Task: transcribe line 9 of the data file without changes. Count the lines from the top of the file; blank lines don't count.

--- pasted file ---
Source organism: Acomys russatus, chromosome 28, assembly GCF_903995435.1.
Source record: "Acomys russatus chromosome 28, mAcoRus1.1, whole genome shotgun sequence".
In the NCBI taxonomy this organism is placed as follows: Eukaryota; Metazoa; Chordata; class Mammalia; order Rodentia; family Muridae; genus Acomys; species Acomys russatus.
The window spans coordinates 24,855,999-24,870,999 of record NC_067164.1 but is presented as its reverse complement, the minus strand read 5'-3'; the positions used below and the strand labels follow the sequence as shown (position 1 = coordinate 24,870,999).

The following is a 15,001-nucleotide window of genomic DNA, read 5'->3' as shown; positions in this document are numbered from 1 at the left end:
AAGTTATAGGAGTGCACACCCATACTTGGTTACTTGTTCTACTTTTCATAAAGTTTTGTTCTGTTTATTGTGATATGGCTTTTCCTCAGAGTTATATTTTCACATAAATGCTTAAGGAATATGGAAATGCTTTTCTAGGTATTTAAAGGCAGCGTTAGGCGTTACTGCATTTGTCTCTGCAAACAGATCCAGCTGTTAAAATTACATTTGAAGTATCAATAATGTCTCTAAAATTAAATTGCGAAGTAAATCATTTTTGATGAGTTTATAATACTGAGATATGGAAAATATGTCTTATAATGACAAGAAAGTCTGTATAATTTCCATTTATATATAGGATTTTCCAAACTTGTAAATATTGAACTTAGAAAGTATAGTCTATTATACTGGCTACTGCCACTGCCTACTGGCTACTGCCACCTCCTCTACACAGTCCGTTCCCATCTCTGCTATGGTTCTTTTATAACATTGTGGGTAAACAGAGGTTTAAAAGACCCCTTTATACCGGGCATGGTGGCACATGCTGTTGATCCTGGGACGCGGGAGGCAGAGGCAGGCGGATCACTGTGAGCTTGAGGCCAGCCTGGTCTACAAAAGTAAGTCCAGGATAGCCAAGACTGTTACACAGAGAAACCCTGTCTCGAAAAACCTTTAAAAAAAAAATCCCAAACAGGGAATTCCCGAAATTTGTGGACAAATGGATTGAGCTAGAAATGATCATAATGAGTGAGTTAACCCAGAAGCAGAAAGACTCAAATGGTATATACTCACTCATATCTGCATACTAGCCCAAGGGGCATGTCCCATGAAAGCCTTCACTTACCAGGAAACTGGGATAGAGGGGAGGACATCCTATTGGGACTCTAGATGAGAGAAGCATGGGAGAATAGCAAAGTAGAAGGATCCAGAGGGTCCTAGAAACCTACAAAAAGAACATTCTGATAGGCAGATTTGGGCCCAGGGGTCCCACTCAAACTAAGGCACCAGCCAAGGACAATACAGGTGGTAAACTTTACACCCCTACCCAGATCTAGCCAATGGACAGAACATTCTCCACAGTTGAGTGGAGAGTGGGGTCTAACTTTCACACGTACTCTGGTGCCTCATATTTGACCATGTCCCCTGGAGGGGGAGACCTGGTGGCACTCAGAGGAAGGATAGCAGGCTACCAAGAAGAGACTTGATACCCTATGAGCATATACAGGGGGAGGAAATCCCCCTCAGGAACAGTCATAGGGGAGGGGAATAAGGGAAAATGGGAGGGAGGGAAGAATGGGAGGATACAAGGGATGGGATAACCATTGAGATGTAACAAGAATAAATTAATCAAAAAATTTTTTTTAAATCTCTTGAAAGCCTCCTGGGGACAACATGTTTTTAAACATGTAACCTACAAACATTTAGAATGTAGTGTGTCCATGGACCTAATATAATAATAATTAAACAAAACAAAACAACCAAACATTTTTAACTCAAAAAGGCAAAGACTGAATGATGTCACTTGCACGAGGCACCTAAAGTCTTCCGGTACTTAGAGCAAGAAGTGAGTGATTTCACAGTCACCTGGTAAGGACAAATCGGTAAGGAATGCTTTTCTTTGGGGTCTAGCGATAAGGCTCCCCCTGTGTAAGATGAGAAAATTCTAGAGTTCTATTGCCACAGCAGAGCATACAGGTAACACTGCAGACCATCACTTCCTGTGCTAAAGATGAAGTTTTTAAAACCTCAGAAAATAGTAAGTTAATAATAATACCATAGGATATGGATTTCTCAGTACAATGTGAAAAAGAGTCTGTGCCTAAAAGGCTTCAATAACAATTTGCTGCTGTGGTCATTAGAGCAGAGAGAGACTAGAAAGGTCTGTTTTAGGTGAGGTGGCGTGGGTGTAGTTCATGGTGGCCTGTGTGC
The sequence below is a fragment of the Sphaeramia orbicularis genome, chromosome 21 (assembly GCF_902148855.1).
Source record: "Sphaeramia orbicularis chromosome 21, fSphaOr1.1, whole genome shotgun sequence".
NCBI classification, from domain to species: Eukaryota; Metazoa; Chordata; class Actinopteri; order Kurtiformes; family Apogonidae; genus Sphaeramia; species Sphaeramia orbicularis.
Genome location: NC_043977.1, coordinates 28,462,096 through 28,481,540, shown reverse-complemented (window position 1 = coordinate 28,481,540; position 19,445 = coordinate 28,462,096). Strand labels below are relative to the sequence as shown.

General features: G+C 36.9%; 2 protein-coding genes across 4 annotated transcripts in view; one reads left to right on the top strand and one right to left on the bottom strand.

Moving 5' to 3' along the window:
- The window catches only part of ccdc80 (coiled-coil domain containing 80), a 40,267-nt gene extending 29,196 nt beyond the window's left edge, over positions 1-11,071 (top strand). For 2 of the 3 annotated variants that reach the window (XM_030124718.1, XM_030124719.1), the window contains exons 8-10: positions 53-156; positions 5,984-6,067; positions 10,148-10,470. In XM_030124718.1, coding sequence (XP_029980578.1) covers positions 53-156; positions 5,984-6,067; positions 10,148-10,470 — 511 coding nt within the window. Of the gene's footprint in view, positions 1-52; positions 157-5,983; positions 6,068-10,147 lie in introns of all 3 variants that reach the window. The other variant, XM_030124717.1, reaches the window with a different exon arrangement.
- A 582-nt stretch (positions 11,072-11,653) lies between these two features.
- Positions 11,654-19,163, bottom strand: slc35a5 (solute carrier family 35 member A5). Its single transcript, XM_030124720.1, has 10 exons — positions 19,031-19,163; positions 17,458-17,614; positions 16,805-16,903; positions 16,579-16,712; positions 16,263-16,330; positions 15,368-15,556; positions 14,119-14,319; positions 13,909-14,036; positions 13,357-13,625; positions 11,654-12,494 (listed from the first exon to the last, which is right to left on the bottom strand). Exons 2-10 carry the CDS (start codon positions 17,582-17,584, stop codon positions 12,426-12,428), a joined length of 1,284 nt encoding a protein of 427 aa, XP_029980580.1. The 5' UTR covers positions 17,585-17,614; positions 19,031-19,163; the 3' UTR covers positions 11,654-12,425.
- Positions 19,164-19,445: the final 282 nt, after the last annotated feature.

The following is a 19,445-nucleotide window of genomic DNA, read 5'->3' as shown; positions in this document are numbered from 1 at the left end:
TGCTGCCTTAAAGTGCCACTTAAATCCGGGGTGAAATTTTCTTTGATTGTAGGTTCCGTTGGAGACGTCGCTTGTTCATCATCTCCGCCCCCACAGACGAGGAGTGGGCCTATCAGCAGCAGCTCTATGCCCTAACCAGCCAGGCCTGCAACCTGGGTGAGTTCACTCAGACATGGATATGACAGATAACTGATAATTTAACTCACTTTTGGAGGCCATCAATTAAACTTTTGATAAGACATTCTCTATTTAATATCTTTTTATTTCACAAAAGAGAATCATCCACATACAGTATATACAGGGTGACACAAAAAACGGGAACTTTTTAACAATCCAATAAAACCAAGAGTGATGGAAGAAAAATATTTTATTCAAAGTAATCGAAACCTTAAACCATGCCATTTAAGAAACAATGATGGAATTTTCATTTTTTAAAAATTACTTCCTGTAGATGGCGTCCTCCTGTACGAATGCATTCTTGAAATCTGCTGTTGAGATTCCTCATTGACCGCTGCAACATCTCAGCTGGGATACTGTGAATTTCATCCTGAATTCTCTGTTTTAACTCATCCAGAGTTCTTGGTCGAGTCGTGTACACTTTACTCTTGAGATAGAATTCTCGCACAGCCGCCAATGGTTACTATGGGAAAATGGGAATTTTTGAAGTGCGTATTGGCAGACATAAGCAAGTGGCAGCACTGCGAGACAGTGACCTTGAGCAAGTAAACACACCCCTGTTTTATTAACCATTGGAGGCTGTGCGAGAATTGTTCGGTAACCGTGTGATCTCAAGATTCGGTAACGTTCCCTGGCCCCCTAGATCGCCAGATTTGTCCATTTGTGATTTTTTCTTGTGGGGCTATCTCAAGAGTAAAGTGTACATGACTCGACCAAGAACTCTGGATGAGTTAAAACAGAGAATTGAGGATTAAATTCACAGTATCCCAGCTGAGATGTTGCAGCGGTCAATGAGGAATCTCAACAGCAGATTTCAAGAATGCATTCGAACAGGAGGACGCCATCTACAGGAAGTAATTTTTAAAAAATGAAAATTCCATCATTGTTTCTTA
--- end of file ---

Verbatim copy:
NCBI classification, from domain to species: Eukaryota; Metazoa; Chordata; class Actinopteri; order Kurtiformes; family Apogonidae; genus Sphaeramia; species Sphaeramia orbicularis.